Consider the alternative

The four-day Acre Festival abounds with thought-provoking plays and a host of music, dance and street theater performances.

By HELEN KAYE
September 6, 2010 03:31
2 minute read.
Acre Festival for Alternative Theater

acre festival 311. (photo credit: Courtesy)

The 31st Acre Festival of Alternative Theater is so called because “alternative” is its purpose. It seeks to offer new theatrical languages for familiar themes or explore a totally different take on them.

It’s characterized by daring and sometimes by truly original thinking for which “the festival is an artistic framework,” declare artistic directors Smadar Ya’aron and Moni Yosef.

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“Now more than ever, we have to ask to what extent art can influence reality, especially our reality that is so complex,” they observe.

This year’s Acre Festival takes place in and around the Crusader Fortress in the Old City from September 26 – 29. There are nine plays in competition, as well as five more called Acre 2 that didn’t quite make the competition cut but that the artistic committee felt deserved producing. There are productions from abroad, a slew of street theater, special projects, guest productions/installations, music and dance.

Among the nine competition plays, one of the top contenders is likely to be The Family Table, a three-hour multi-layered work by the iconoclastic David (Dudu) Ma’ayan, whose 1980 winning festival play, Arbeit Macht Frei, has entered Israeli theatrical legend. His new play takes eight different groups of people through the alleyways of Acre’s Old City and brings them together around a huge dining table.

What happens when ideals and ideologies clash? An Austrian/Israeli collaboration seeks answers in Response to a Letter My Father Never Wrote Me, written and directed by Austria’s Markus Kupferblum, together with his Israeli cousin, Pablo Ariel.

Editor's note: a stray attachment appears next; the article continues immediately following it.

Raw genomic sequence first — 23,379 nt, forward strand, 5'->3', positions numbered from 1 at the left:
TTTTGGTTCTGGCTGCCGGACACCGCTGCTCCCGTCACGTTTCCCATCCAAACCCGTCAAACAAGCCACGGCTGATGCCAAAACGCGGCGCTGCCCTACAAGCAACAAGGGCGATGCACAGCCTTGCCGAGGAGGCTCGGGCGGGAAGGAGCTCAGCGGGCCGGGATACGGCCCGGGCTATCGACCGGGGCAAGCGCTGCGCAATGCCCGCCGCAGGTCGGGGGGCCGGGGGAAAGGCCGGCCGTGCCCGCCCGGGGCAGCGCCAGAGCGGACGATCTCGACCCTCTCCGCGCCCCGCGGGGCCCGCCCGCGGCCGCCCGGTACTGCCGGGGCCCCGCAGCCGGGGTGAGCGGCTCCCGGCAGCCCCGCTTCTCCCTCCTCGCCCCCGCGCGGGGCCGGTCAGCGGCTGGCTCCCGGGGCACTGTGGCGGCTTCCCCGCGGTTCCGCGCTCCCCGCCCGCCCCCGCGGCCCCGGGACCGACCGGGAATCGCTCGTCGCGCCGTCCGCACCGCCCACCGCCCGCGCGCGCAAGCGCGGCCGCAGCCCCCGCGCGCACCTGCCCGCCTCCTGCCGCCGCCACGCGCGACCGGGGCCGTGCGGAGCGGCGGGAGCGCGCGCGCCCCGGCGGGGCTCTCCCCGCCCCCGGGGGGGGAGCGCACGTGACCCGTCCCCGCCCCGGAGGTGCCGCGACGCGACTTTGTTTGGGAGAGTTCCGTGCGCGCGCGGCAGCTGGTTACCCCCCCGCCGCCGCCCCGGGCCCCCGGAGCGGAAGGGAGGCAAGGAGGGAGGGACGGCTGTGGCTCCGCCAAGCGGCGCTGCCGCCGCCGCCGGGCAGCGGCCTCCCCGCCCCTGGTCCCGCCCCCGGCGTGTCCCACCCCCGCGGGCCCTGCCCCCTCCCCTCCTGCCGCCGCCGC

Then there’s Eran Tobol’s wacky Vlüvenbach und Züfenheim: Re-education (hint: everybody’s wearing a funny little mustache) and Holocaust-Lite, Roby Edelman’s cheeky and political “Don’t worry! Be happy!” take on Israeli reality.


Acre 2 plays include Circus Y – Carabina, an aerial tale in five acts, and Schweigeminute dedicated to the writer’s Grandma Rachel, a survivor who “knew how to love in German, Hebrew and in her own special language.”

From Switzerland comes The Bus. You ride in one for a thriller, with an Israeli component, about religiosity and faith; clown Laura Herts has her One Woman Show, whose heroine is called Gladys. Gladys appears again with French clown Olivier Bour for their street theater presentation In the HertsBourg.

And while we’re on street theater, there are 17 premieres, one of which is a local/Croatian collaboration called Via Dolorosa Now.

There are also street theater shows from Romania, Spain, Germany, Slovenia and Holland – and they’re all free.

Three of the Arabic language monodrama plays from the recent Masrahid festival will be guests at Acre, as will Amun Chavo, an installation by artist Iman Abu Hamid dedicated to her grandmother, not to mention political cabaret or circus-type shows, which are also free. There’s music on the lawn inside the festival complex, and the dance includes Arnika by Noa Dar.

For more information on the festival, visit www.accofestival.co.il.


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